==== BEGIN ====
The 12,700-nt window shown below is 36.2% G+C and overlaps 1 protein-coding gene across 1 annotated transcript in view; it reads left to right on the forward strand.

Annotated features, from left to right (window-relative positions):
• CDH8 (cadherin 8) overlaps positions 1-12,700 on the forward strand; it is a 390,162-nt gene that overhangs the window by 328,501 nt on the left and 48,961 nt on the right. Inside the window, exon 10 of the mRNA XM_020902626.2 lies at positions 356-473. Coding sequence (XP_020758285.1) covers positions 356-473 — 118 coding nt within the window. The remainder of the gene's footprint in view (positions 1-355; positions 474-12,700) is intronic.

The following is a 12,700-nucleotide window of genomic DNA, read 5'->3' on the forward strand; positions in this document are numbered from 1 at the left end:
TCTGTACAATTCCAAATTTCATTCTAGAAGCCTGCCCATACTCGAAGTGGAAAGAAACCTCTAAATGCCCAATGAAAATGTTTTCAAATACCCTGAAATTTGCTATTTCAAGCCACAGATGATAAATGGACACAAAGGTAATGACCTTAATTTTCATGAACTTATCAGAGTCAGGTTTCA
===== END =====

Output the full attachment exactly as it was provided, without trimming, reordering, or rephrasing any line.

The 12,700-nt window shown below is 36.2% G+C and overlaps 1 protein-coding gene across 1 annotated transcript in view; it reads left to right on the forward strand.

Annotated features, from left to right (window-relative positions):
• CDH8 (cadherin 8) overlaps positions 1-12,700 on the forward strand; it is a 390,162-nt gene that overhangs the window by 328,501 nt on the left and 48,961 nt on the right. Inside the window, exon 10 of the mRNA XM_020902626.2 lies at positions 356-473. Coding sequence (XP_020758285.1) covers positions 356-473 — 118 coding nt within the window. The remainder of the gene's footprint in view (positions 1-355; positions 474-12,700) is intronic.

The following is a 12,700-nucleotide window of genomic DNA, read 5'->3' on the forward strand; positions in this document are numbered from 1 at the left end:
TCTGTACAATTCCAAATTTCATTCTAGAAGCCTGCCCATACTCGAAGTGGAAAGAAACCTCTAAATGCCCAATGAAAATGTTTTCAAATACCCTGAAATTTGCTATTTCAAGCCACAGATGATAAATGGACACAAAGGTAATGACCTTAATTTTCATGAACTTATCAGAGTCAGGTTTCA